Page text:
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FLORA OF THE RENAISSANCE CHAPEL OF THE CATHEDRAL AT TROGIR
; Filozofski fakultet Zagreb
The author states that the generally high assessments of the Renaissance Chapel at Trogir, a joint work of Nikola Ivanov Firentinac and Andrija Aleši (1468–1482), haven’t yet been accompanied in specialized literature by indispensable analyses and critical interpretations of this extremly complex monument, even if since Kukuljević’s article in 1858 numerous publications have been devoted to the subject. So, it happened that the rich floral repertory of the reliefs inside the Chapel has remained entirely neglected up to present-day. After a detailed analysis and critical interpretation of its plant repertory, the author claims the existence of a double link between the choice of plants, the shapes of bunches, cornices and garlands in which they appear as fruit decorating candalabra or overflowing from the mouths of vases, and the Classical tradition. Namely, the same motifs may be observed in the Classical mousoleums, while the written sources and pictorial representations attest that they were employed in the same manneer in the chamber of the Classical tomb. It was a custom to display bunches of acanthus leaves on the door of the house of the person deceased (in the Chapel – at the entrance, on the pillars of the triumphal arch), on the candelabra arranged around the cataphalque and on the walls (inside the Chapel – in the candelabra and vases on the pillars, in the garlands under the vaulting, in the patterns running around the oculi). Judging from the use of floral motifs, the Chapel represents a scenographic reconstruction of the Classical tomb or a reinterpretation of the Classical mousoleum.
After having investigated the Classical origins of the floral motifs and analysed their Renaissance analogues, the author clams that some twenty different kinds of fruit, foliage and flowers employed in the reliefs at the chapel at Trogir represent one of the richest floral repertories that may be found in the 15th century European architecture. Where the bunches of acanthus leaves in the pillars of the triumphal arch are concerned, after having analysed vast comparative material, the author concludes that, even though this type and arrangement of elements in quite frequent in Classical art (the base of the so called »plant candelabrum«) – and has been found in numeorous examples in, for ex., near-by Salona, the treatment and methods adopted in shaping the acanthus motifs at Trigir are of a highest order and find their equals only in the most classic and most prominent Antique monuments, like the reliefs on the panels of the fence of Augustus’ Ara pacis at Rome.
The author also asserts that, compared to other similar examples known from the 15th century sculputre and painting, the shapes of the fruit in the garlands of the chapel are less naturalistic, closer to a realistic synthesis; the patterning of fruit and foliage obeys more rigid principes of composition. The greatest innovation in the Chapel are the mouldings of the oculi fashioned into wreaths and the method employed in the patterning of single wreaths. Even if the seventeen wreaths are unequal, with each other (there are only three »parts«), they all share a common scheme: rhythmic alteration of foliage and fruit (for. ex., 2-3-3-2 or 2-3-2-; 2-3-2) and a »rotation« of leaves shown alternatively in profile and from above. This common »concealed structure« proves that the composition of the wreath moulding was worked aut already in the plans mentioned in the contract concerning the construction of the Chapel (4 January 1468). In the author’s opinion it is of a highest importance that even the wreaths obey the basic planning principle of the Chapel where everything is made on a unique scale, proportioned in »human measure« so that the figures in the niches rise to the height of an average human stature (5 reet high), the reliefs of genii, putti and angels (3 and 2 feet high) as well as the heads of seraphs in the vaulting to those of four and three years old children, while the representations of the plants are full – scaled. Like the other element in the Chapel previously analysed by this author (see the iconologic study in Prilozi povijesti umjetnosti u Dalmaciji no. 26/1986–1987) this investigation of its floral reliefs speaks in favour of the thesis that the Chapel at Trogir illustrates the »total design« of Nikola Firentican and represents an anthological example of the Early Renaissance architectonic-scultural synthesis.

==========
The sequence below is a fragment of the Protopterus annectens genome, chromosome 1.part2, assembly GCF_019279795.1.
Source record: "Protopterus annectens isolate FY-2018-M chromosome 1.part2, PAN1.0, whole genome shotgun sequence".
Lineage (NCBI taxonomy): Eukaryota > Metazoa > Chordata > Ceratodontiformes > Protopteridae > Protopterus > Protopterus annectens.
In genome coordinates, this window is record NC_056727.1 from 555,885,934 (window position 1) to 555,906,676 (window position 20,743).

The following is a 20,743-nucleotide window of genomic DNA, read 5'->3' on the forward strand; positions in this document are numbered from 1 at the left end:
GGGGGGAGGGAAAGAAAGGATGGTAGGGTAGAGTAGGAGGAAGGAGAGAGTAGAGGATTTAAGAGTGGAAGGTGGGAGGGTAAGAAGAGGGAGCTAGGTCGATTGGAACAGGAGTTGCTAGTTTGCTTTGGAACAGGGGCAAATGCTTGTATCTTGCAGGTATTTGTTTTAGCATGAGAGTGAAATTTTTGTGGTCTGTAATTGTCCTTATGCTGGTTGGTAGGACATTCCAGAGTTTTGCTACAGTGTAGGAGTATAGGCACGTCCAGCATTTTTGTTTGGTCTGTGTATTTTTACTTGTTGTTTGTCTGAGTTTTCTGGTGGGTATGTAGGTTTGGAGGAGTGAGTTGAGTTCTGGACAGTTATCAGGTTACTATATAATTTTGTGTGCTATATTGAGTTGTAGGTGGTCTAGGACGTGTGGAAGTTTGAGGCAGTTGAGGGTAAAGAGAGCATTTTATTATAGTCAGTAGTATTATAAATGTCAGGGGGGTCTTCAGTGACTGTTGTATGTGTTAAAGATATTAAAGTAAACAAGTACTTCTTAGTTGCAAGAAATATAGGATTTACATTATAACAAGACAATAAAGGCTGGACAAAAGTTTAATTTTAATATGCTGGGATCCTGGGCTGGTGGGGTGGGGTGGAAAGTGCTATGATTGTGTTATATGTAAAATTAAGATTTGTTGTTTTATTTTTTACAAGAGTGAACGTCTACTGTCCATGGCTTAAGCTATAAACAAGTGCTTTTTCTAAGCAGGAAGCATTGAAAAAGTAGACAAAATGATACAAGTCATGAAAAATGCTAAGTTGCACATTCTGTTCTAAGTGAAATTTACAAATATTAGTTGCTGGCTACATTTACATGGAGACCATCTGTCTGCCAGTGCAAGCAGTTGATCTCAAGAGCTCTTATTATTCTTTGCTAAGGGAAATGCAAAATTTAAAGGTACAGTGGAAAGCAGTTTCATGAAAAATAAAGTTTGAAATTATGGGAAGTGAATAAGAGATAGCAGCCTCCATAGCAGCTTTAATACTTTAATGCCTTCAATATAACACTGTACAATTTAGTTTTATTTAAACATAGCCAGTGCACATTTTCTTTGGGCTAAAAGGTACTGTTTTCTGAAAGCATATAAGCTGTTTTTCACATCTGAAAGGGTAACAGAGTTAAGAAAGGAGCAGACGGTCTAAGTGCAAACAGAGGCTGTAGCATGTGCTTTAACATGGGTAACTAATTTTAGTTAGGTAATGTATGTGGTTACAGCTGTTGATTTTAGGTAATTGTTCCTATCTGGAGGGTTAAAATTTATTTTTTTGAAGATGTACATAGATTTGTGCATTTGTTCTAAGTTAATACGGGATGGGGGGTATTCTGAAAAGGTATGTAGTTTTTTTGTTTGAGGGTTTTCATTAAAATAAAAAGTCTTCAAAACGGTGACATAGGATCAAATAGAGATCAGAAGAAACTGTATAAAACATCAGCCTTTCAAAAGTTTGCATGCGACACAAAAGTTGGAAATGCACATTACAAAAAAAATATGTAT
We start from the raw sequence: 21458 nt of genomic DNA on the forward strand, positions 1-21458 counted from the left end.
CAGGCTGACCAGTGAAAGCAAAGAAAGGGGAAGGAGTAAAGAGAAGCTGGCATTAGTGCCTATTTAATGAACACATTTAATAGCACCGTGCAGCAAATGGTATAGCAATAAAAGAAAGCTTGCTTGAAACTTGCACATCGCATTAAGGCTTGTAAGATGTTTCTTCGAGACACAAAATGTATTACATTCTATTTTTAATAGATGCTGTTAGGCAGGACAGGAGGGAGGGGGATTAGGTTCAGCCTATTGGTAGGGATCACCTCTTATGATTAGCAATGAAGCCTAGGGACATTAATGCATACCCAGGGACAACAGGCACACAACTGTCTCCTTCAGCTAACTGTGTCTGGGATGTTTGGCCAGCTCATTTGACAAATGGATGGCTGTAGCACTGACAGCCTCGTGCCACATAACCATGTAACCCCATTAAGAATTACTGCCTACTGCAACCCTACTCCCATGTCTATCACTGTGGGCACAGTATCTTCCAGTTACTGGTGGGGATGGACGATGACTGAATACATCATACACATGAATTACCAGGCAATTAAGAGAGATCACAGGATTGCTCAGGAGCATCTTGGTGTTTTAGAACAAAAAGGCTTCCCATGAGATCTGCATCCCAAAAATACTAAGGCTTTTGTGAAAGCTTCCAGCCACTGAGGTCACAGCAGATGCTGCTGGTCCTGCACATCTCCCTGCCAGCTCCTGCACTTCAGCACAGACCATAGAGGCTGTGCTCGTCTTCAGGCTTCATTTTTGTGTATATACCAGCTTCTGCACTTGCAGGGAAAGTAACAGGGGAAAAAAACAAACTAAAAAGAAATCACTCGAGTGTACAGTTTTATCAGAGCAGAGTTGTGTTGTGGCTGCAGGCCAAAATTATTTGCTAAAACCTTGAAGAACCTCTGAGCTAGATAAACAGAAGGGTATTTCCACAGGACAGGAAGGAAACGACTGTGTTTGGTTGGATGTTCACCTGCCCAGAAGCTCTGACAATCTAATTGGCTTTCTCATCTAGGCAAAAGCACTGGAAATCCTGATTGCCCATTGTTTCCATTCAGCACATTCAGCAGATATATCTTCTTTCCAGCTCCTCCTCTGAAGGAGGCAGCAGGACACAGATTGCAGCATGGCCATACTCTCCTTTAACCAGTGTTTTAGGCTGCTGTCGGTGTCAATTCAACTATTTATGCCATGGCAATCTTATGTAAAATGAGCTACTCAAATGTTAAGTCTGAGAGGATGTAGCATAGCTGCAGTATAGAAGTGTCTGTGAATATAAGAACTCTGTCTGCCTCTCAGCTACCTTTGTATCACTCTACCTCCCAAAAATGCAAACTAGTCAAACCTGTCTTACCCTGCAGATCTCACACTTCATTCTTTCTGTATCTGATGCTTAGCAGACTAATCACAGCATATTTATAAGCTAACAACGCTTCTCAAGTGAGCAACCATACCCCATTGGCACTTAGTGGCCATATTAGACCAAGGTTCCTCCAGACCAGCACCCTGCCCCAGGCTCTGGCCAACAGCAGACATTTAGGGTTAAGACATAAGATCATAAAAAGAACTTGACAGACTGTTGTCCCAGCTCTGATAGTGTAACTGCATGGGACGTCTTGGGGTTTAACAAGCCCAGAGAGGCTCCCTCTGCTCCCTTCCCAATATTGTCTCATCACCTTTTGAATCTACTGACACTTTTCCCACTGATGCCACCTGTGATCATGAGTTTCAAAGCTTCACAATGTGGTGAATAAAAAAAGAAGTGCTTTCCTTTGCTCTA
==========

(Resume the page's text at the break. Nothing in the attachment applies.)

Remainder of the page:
Also the author points to the sepulcral connotations contained in the symbolism of almost all of the depicted plants. Yet, he submits that the »reading« of these symbolic meanings should not be doctrinal, since this plentitude of palnt life, this »quiet life« (stil life) and not »dead life« (natura morte) is, at the same time, an expression of the typical Renaissance attitude toward nature.
In the end, the author tires to reconstruct the original arrangment of the wreaths in the space of the Chapel, retaining that the composition of the north, altar wall was symmetric with the most prominent mouldings: a lavish acanthus wreath (fig. 10) flanked by wreaths of oak leaves with acorns (fig. 9 and 11); carved at the edges were laurel – wreaths bound by four ribbons. The changes might have occured during the constructions works, as a consequence of the shrinkage of the north wall, when the space for wreaths was curtailed so that a part of the ribbons of one of teh laurel wreaths had to be removed (fig. 7).
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